Nigeria’s housing deficit has thus far defied attempts by successive administrations to provide long-term solutions to it. A property boom in recent years, while benefitting the middle and upper class, has failed to extend its shading power to the larger fraction of the country’s population. And as the scramble for a solution to this problem has gone on, Nigeria continues to be peopled at a mind-blowing rate. Data from the World Bank suggests that over four million individuals were added to the country’s population between 2014 and 2015.
Today, Vice President Yemi Osinbajo hinted at a new strategy being hatched by the federal government to tackle the widening gap in housing. Mr. Osinbajo, who spoke at a business conference in Abuja, said the initiative was a financial intervention fund, consisting of contributions from local and international investors.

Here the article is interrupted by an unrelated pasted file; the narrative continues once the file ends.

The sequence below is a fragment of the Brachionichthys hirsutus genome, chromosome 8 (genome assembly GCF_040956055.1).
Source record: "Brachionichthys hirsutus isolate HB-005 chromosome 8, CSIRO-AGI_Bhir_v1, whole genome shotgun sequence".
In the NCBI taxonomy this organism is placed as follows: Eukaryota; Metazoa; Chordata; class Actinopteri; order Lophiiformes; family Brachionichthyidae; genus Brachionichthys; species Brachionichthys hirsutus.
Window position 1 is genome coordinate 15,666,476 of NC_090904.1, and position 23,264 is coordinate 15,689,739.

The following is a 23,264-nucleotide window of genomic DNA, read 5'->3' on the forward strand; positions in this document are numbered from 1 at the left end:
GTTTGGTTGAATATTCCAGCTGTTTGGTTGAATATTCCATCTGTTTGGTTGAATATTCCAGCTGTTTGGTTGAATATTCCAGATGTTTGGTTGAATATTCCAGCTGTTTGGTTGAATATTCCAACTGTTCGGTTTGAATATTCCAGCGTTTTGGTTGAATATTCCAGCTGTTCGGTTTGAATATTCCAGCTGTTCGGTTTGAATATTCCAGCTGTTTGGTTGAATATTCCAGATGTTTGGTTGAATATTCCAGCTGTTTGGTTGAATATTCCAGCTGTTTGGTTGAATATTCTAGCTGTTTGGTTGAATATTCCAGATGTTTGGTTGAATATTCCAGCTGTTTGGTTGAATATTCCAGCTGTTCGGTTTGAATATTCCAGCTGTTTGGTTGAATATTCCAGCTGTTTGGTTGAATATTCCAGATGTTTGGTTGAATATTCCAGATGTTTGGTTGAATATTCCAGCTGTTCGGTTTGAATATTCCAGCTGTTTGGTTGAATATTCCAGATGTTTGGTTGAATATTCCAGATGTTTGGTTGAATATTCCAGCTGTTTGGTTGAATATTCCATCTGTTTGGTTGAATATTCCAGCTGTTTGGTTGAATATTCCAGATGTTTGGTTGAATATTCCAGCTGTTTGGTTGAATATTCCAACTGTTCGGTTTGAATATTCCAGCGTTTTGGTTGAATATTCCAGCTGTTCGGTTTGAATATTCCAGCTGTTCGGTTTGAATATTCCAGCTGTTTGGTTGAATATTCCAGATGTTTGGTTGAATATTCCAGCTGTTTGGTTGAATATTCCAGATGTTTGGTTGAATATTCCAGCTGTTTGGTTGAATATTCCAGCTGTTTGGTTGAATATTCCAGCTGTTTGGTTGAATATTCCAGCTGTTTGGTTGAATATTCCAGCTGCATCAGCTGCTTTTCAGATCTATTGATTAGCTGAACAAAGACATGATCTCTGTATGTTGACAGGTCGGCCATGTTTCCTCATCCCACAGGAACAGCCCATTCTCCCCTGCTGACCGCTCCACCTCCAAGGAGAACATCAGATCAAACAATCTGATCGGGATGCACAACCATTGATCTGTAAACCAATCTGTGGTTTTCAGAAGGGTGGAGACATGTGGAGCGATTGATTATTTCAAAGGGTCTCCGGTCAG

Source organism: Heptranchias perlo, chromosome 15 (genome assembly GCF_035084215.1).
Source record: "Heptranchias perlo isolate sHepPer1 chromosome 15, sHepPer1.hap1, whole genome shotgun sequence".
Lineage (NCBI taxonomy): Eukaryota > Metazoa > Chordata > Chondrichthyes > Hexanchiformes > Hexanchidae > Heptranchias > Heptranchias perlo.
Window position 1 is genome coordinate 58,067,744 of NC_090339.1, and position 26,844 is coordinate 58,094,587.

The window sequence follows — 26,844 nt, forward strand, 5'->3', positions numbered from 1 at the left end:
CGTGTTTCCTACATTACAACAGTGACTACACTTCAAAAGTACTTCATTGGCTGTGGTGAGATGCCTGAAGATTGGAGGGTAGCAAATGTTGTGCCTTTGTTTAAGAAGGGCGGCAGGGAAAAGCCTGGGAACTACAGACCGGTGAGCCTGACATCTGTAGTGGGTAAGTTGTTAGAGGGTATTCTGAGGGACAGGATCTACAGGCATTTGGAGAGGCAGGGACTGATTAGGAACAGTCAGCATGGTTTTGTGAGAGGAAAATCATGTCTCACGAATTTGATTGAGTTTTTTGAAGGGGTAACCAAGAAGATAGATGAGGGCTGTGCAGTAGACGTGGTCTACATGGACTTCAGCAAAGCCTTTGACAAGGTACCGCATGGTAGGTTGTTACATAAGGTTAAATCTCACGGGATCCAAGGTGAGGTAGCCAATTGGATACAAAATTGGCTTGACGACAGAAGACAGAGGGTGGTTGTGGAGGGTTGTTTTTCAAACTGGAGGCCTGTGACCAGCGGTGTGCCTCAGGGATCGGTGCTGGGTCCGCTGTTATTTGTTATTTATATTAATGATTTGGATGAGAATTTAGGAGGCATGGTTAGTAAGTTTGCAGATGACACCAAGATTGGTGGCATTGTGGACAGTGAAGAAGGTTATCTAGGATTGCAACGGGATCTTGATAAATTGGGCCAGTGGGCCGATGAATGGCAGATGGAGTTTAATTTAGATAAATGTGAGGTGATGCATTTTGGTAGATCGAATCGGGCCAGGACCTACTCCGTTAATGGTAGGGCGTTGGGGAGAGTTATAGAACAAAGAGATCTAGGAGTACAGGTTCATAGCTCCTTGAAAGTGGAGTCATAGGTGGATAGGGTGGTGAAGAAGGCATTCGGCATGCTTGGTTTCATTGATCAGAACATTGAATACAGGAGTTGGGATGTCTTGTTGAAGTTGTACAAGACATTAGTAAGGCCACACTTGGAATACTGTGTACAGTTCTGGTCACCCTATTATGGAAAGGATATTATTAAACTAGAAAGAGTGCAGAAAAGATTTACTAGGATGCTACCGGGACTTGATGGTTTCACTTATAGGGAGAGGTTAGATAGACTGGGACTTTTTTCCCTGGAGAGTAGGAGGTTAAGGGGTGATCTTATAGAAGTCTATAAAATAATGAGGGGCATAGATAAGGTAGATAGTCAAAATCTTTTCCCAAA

International news agency Reuters quotes the vice president as saying that the idea underpinning the strategy is that “any Nigerian who earns at least ₦30,000 ought to be able to own a home”. The agency also reports that the developers would be able to access the fund to build houses which low-income earners can afford. Mr. Osibanjo, however, didn’t give further details about the proposed fund, apart from a suggestion that the fund would be worth ₦ 1 trillion ($3.3 billion).
Interest rates for mortgage finance in Nigeria are typically on the high side for most people but those interest rates reflect what most investors in the mortgage sector believe are the high risks involved in staking their money on new home construction projects. A fund such as the one the Federal Government might have in the works may help provide a less costly alternative for millions of Nigerians in need of affordable housing.